This brings us to the measures taken by the U.S. government to help its silver producers. Richard Parks Bland, a lawmaker representing the state of Missouri, initiated a bill that would become known as the Bland-Allison Act. Nicknamed ‘Silver Dick', Bland knew the major players of silver production and had seen their problems first-hand. In fact, the start of his career was directly linked to the Comstock Lode. So, he made their concerns his own and actually pushed through the Bland-Allison Act of 1878 – which went against the President's veto, by the way. It stipulated that the U.S. Treasury should purchase 2 to 4 million dollars' worth of silver in Virginia City every month. This silver was used to mint dollar coins, which have today become a very well-known and popular field of collection: the Morgan dollars.

A Conference in Paris in 1885
But let's return to Europe. Here, the Latin Monetary Union was struggling to counteract the currency distortions caused by the overproduction of silver in America. Since it was established, the Latin Monetary Union had relied on bimetallism. In other words: the fineness of the coins minted under the agreement had to be such that the metal value of silver and gold coins remained at a fixed ratio of 1:15.1. But with the price of silver constantly falling, this was impossible to sustain. The price of silver was plummeting faster than the weight and fineness for new silver coins could be determined, the old ones could be withdrawn or the new ones could be minted. That's why the representatives of the Latin Monetary Union members, which also included Switzerland, met in Paris to discuss how they should proceed. At the end of 1885, the delegates signed a treaty stating that the minting of silver coins should be suspended until further notice. In exchange, France promised to continue exchanging the currently circulating silver coins at face value into gold on account of the French Treasury. The Swiss representatives were able to negotiate a special arrangement for themselves: since Switzerland had seen colossal growth, both in terms of population and gross national product, and therefore had a lack of silver coins, it was granted permission to mint a disproportionately larger amount of circulating coinage in silver than the other member states. The official figure allowed was 6 francs in silver coins per capita – which would have amounted to 19 million francs –, but this figure was increased by 6 million francs to 25 million. Switzerland was also granted permission to remint 10 million francs' worth of old 5-franc pieces into new 5-franc coins. The treaty entered into force on 1 January 1886, bringing us to the important 5-franc coin from 1886, which Numismatica Genevensis will be presenting in its upcoming auction.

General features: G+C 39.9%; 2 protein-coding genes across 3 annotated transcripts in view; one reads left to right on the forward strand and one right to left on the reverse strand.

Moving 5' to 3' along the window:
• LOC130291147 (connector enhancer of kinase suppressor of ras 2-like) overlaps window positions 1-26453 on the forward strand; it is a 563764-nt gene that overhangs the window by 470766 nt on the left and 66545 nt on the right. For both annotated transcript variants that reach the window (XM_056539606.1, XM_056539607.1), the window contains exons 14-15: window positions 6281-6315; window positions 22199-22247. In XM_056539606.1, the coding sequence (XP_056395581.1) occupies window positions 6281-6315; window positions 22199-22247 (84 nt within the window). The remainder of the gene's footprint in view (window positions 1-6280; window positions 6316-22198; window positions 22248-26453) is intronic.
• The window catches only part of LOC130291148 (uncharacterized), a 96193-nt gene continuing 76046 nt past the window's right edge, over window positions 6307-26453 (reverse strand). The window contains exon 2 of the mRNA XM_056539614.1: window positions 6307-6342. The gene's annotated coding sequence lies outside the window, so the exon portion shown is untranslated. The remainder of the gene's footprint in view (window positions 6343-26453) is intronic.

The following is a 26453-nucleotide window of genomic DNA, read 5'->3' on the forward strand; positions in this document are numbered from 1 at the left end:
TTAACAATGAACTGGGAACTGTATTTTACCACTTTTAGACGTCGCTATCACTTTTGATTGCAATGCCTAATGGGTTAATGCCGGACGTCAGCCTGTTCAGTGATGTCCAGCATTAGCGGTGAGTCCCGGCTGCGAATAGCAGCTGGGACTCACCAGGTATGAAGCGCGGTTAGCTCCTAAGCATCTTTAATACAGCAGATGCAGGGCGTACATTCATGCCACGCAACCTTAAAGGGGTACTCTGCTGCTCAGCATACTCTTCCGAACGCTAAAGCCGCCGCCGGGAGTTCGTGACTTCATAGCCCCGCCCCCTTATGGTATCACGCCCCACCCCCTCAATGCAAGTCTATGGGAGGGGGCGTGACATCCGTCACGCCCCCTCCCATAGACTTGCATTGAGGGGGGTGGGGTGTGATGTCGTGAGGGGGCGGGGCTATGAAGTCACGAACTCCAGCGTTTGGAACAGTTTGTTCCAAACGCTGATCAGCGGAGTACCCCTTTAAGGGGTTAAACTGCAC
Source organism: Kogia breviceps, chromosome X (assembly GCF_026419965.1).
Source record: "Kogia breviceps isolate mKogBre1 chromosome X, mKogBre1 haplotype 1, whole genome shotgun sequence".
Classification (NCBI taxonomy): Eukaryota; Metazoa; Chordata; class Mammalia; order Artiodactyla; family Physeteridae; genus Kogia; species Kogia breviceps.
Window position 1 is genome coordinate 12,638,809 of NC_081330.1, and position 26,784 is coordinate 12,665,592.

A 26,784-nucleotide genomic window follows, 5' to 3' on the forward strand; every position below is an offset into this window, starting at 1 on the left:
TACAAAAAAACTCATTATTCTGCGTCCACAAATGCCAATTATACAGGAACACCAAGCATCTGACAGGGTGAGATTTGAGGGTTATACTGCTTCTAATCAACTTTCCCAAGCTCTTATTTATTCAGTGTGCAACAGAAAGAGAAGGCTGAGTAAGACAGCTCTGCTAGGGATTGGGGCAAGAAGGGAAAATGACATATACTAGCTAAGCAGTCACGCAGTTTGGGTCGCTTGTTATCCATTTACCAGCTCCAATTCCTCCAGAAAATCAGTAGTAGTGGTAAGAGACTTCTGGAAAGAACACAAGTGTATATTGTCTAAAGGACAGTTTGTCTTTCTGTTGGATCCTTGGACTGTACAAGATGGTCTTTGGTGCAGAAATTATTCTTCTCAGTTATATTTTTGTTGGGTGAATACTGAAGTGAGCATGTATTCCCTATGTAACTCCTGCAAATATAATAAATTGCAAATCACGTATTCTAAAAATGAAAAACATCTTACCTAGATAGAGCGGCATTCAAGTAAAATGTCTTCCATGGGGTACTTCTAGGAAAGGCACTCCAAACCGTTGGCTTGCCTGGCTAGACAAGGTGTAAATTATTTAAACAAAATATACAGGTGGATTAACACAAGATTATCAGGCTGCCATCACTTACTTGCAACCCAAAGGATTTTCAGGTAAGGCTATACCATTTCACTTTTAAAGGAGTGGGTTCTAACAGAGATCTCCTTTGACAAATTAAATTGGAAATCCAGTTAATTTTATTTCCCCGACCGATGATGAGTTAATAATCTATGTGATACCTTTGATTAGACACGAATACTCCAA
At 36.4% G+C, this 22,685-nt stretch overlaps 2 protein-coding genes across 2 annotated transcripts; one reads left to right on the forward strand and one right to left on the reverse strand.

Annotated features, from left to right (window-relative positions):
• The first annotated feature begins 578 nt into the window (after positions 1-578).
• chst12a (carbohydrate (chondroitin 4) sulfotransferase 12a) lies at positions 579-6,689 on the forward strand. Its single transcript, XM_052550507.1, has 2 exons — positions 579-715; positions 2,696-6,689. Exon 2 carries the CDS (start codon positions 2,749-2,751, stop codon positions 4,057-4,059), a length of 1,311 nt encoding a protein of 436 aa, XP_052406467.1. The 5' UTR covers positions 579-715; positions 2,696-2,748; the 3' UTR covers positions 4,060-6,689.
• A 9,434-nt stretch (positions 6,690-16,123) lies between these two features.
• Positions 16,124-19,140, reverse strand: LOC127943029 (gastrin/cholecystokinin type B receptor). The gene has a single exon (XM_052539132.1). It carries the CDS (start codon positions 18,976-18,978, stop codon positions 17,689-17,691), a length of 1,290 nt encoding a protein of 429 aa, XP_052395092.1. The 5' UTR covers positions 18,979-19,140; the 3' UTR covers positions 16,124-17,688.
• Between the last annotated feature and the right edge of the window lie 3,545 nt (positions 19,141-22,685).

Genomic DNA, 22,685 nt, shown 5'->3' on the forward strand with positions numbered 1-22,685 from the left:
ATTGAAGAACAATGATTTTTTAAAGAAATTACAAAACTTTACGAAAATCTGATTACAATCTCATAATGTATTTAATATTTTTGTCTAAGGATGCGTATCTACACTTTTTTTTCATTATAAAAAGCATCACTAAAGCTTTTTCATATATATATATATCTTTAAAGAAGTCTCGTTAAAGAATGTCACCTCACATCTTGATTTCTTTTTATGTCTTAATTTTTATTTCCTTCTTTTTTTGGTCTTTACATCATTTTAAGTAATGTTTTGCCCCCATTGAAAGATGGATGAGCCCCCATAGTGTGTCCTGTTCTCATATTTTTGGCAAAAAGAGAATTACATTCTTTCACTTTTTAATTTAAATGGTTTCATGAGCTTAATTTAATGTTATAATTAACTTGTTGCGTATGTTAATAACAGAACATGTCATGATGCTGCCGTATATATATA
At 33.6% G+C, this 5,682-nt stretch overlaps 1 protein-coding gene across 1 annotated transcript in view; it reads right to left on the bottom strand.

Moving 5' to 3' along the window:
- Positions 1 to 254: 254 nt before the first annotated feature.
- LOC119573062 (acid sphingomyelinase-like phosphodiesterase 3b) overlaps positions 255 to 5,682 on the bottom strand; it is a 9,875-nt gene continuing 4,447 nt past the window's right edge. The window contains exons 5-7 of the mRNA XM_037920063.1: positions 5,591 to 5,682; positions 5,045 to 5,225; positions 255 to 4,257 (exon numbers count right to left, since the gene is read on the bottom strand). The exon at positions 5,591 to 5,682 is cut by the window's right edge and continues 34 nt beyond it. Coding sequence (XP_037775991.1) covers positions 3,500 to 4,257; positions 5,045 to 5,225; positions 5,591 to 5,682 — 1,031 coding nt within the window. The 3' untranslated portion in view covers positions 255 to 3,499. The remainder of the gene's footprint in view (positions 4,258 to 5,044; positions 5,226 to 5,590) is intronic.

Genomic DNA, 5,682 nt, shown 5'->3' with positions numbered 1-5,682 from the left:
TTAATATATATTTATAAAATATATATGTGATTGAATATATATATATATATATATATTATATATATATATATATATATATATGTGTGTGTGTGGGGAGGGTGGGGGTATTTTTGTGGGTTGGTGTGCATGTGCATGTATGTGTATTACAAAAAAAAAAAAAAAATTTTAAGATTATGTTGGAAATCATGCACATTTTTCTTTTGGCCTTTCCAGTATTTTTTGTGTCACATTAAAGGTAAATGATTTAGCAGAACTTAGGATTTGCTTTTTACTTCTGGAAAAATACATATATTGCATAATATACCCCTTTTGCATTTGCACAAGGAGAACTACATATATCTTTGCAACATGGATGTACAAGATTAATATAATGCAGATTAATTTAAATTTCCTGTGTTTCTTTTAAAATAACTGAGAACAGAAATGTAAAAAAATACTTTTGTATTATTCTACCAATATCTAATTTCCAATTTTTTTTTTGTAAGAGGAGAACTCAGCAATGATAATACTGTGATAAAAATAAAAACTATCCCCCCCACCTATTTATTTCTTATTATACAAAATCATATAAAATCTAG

A Broken Master Die and an Issue that was Never Realized
Whereas in 1884 and 1885, the Bern mint had only produced small-denomination coins from base metal, in 1886, it released an extensive issue of gold and silver coins. 250,000 gold coins were minted, in addition to one million 2- and 1-franc coins. There were also plans to mint 5- franc coins, but this failed due to a technical problem: the master die for the obverse broke, meaning that no new obverse dies could be produced. The newly produced 1886 reverse die had to be tested with old obverse dies before the official decision was made to mint the large- scale issue with new coin designs.

Although a competition was held in 1886 to select the new coin design, it wasn't until 1888 that the design could be used to mint an extensive issue of 5-franc coins.

Thus, the rare Swiss 5-franc coin from 1886 is an historic piece that proves that globalisation is not just something that has emerged in the past few decades. The rareness of this coin was caused by the same historical events that led to the prevalence of the American Morgan dollar, which was minted 6,400 kilometres away.

For more information on the sale, see:

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Münzen & Raritätenshop GmbH of Bern Switzerland are offering a selection of Olympic related medals in their Auction 16 November 26-27. Here are a few that caught my eye. -Editor

Lot 4: Athens 1906

  Olympic medal Athens 1906